Overview of Services

Tax Consulting

SBC will advise regarding the tax-efficient compensation of expat employees, including the proper structuring of company housing, salary payments, school fees, etc.

Accounting

SBC provides accounting services such as bookkeeping, bank account management, payment, and preparation of various reports.

Payroll

SBC are able to provide a comprehensive payroll service for any number of employees.

Recent Updates

Our latest news

Immigration : Change in re-entry rule

From 14th January 2021 the re-entry rule has changed.

“From January 14, 2021, all Japanese nationals and foreign nationals with status of residence are newly required to pledge to provide the location data to the health centers or other institutions if requested. They are required to sign the Written Pledge (PDF) when entering Japan. In case of violation, they may be subject to detention under Quarantine Act and the following measures may apply; (1) For Japanese nationals, names and other information that contribute to preventing the spread of infection may be made public. (2) For foreign nationals with the status of residence, names, nationalities, and other information that contribute to preventing the spread of infection may be made public. They may also be subject to the revocation of status of residence and procedures for deportation under Immigration Control and Refugee Recognition Law. Those who do not submit the “Written Pledge” are requested to stay at a location designated by the Chief of the Quarantine Station (Only at the accommodations booked by the quarantine office) for 14 days.”

https://www.mofa.go.jp/ca/fna/page4e_001053.html#section2

Re-entrants are required to submit the pledge upon arrival.

It is a requirement that the LINE application is installed on a smart phone which is available only in Japanese.

For the reports re-entrants need to provide their flight schedules and the following;

New instruction to re-entrants:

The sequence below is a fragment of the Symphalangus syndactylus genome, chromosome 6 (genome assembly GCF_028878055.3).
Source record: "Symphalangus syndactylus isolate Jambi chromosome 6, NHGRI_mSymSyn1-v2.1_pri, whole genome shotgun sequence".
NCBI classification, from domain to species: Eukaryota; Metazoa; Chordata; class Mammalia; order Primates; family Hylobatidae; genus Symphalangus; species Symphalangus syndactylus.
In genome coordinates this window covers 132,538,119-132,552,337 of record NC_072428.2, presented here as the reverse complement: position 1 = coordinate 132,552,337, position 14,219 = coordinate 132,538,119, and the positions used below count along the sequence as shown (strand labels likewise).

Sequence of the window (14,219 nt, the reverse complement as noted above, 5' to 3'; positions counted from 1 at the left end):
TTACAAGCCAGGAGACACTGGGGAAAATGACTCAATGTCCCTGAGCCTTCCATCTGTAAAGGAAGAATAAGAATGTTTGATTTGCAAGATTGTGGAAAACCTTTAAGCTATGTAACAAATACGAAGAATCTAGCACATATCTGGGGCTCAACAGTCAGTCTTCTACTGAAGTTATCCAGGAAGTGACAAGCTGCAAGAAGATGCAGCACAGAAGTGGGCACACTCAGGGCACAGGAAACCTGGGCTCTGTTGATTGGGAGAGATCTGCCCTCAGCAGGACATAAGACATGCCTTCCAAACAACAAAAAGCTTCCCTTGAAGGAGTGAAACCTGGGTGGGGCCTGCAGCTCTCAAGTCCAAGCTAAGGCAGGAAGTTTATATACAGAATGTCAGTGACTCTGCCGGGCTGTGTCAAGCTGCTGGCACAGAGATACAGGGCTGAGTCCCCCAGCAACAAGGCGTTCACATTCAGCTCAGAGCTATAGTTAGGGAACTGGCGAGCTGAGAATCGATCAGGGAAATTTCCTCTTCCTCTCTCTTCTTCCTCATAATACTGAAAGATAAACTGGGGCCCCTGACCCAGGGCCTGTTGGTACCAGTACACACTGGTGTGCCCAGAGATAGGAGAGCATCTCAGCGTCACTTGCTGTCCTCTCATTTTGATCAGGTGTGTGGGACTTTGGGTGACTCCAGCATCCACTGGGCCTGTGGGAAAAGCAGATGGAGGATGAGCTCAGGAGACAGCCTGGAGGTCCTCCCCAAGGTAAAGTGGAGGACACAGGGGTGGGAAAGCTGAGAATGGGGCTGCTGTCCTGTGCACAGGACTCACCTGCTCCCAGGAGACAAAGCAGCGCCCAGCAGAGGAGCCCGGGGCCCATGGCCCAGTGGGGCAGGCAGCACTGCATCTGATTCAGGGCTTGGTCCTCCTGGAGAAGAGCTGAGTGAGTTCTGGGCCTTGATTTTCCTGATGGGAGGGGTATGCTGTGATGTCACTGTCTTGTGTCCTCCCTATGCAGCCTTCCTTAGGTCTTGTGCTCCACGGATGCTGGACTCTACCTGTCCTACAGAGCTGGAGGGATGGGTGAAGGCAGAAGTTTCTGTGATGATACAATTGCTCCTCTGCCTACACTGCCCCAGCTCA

Using the LINE application report your health condition every morning for 14 days as follows:

(failure to do this, or failure to obey the quarantine rules could lead to deportation and loss of residence status).

Details required:

  1. Your daily temperature.
  2. If you have a fever of over 37.5 degree C (99.5 degree F).
  3. If you have cough, sore-throat or fever.
Employee Retirement Benefits

With the unemployment rate at its lowest point for two decades, the Japanese employment market remains a model for a lot of countries. Whilst a 2.8% unemployment rate is excellent, it creates a challenge for employers, who face tough competition in the employment market to attract and retain talents. This challenge is further toughened for foreign owned companies entering the Japanese market who often find difficulty attracting and retaining a local workforce.

A recent study by the Japan Institute for Labour Policy and Training shows that the younger generation employees now entering the labour market increasingly favour life-long employment, and one company careers (source: Bloomberg).

This raises the question of the type of employee benefit which foreign companies would give to their employees. Despite the differences in practice which can be found between industries, one of the employer’s main concerns is appealing to current and future employees.

Retirement Allowance benefits are in the spot-light. Whilst large international groups offer benefits tailored to their own needs; foreign owed small and mid-size Japanese companies have changed their focus, switching from Defined Benefit Schemes (DB) to Defined Contribution Schemes (DC).

Introduced 15 years ago in Japan, DC Schemes have seen their popularity growing, primarily as a means of alleviating the future liabilities found with DB schemes.

With DC Schemes, employee’s retirement contributions are invested in the markets, and it has been a way for companies to reduce their pension liabilities, whilst contributions are tax deductible.

However, the low cap on annual contributions, and the market risk of the scheme to deliver negative returns, has lead employers in industries with highly qualified employees, such as the high technology and pharmaceutical sectors, to focus the retirement benefits they offer on a controlled type of DB Scheme utilising Japanese Life-Insurance products to provide the defined benefit for the employee, whilst maintaining full budgetary control of the cost side.

This guarantees for the employee a defined Retirement Allowance amount, proving to be a key factor in attracting Japanese talent to work for a foreign owned company rather than their Japanese competitors.

The Retirement Allowance Benefit the employee receives attracts a very favourable rate of taxation for the employee.

Thus, the use of Japanese Corporate Life Insurance to provide DB Schemes, give employers an important advantage in the labour market place, with the added benefit that contributions to Corporate Life Insurance policies are deductible for Japanese Corporate Income Tax purposes.

Pound stabilises ahead of UK sales figures

After careening lower on Tuesday the pound was able to stabilise ahead of the publication of the UK’s latest retail sales figures.